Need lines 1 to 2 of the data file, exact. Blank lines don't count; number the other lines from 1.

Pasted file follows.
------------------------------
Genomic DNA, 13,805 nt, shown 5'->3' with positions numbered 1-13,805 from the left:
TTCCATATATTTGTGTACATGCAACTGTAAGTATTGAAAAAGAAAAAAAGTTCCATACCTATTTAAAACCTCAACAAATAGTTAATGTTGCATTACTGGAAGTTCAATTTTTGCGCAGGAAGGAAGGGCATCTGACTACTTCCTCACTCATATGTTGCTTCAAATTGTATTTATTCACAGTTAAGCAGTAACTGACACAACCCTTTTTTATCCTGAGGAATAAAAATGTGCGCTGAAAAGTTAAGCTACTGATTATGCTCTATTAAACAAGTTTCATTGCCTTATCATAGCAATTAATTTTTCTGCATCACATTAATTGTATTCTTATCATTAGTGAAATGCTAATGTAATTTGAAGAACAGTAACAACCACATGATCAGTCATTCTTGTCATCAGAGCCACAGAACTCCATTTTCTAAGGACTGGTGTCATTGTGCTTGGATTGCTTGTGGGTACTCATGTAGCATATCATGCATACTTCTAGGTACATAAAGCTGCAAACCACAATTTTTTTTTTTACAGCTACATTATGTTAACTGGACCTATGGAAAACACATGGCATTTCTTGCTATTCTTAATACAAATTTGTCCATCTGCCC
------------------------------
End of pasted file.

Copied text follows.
Genomic DNA, 13,805 nt, shown 5'->3' with positions numbered 1-13,805 from the left:
TTCCATATATTTGTGTACATGCAACTGTAAGTATTGAAAAAGAAAAAAAGTTCCATACCTATTTAAAACCTCAACAAATAGTTAATGTTGCATTACTGGAAGTTCAATTTTTGCGCAGGAAGGAAGGGCATCTGACTACTTCCTCACTCATATGTTGCTTCAAATTGTATTTATTCACAGTTAAGCAGTAACTGACACAACCCTTTTTTATCCTGAGGAATAAAAATGTGCGCTGAAAAGTTAAGCTACTGATTATGCTCTATTAAACAAGTTTCATTGCCTTATCATAGCAATTAATTTTTCTGCATCACATTAATTGTATTCTTATCATTAGTGAAATGCTAATGTAATTTGAAGAACAGTAACAACCACATGATCAGTCATTCTTGTCATCAGAGCCACAGAACTCCATTTTCTAAGGACTGGTGTCATTGTGCTTGGATTGCTTGTGGGTACTCATGTAGCATATCATGCATACTTCTAGGTACATAAAGCTGCAAACCACAATTTTTTTTTTTACAGCTACATTATGTTAACTGGACCTATGGAAAACACATGGCATTTCTTGCTATTCTTAATACAAATTTGTCCATCTGCCC